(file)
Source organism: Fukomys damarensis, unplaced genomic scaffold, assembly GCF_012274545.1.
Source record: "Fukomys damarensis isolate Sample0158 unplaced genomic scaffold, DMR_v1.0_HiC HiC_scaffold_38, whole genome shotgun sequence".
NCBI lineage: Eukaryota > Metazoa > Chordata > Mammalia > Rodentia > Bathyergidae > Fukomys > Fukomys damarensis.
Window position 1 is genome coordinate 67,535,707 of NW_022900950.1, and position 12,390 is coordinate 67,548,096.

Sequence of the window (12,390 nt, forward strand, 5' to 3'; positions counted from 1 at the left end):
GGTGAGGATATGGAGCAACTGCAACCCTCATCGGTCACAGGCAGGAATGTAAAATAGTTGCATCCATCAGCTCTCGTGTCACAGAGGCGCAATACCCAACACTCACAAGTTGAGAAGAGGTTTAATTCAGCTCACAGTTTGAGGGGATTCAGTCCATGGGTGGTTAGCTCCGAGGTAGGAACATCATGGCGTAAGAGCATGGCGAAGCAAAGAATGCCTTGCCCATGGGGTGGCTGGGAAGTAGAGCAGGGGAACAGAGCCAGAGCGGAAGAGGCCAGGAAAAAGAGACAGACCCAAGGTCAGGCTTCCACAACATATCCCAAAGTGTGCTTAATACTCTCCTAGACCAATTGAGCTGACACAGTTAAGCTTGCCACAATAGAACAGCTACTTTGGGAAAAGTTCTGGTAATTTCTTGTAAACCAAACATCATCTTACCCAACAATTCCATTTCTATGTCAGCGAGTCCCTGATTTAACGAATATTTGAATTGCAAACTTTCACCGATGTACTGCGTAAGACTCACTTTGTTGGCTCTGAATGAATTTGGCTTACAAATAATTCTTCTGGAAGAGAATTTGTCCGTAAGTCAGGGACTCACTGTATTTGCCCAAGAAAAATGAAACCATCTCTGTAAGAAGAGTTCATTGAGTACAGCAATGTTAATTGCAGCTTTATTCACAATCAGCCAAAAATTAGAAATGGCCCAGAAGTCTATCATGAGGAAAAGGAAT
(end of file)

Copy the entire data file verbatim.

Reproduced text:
Source organism: Fukomys damarensis, unplaced genomic scaffold, assembly GCF_012274545.1.
Source record: "Fukomys damarensis isolate Sample0158 unplaced genomic scaffold, DMR_v1.0_HiC HiC_scaffold_38, whole genome shotgun sequence".
NCBI lineage: Eukaryota > Metazoa > Chordata > Mammalia > Rodentia > Bathyergidae > Fukomys > Fukomys damarensis.
Window position 1 is genome coordinate 67,535,707 of NW_022900950.1, and position 12,390 is coordinate 67,548,096.

Sequence of the window (12,390 nt, forward strand, 5' to 3'; positions counted from 1 at the left end):
GGTGAGGATATGGAGCAACTGCAACCCTCATCGGTCACAGGCAGGAATGTAAAATAGTTGCATCCATCAGCTCTCGTGTCACAGAGGCGCAATACCCAACACTCACAAGTTGAGAAGAGGTTTAATTCAGCTCACAGTTTGAGGGGATTCAGTCCATGGGTGGTTAGCTCCGAGGTAGGAACATCATGGCGTAAGAGCATGGCGAAGCAAAGAATGCCTTGCCCATGGGGTGGCTGGGAAGTAGAGCAGGGGAACAGAGCCAGAGCGGAAGAGGCCAGGAAAAAGAGACAGACCCAAGGTCAGGCTTCCACAACATATCCCAAAGTGTGCTTAATACTCTCCTAGACCAATTGAGCTGACACAGTTAAGCTTGCCACAATAGAACAGCTACTTTGGGAAAAGTTCTGGTAATTTCTTGTAAACCAAACATCATCTTACCCAACAATTCCATTTCTATGTCAGCGAGTCCCTGATTTAACGAATATTTGAATTGCAAACTTTCACCGATGTACTGCGTAAGACTCACTTTGTTGGCTCTGAATGAATTTGGCTTACAAATAATTCTTCTGGAAGAGAATTTGTCCGTAAGTCAGGGACTCACTGTATTTGCCCAAGAAAAATGAAACCATCTCTGTAAGAAGAGTTCATTGAGTACAGCAATGTTAATTGCAGCTTTATTCACAATCAGCCAAAAATTAGAAATGGCCCAGAAGTCTATCATGAGGAAAAGGAAT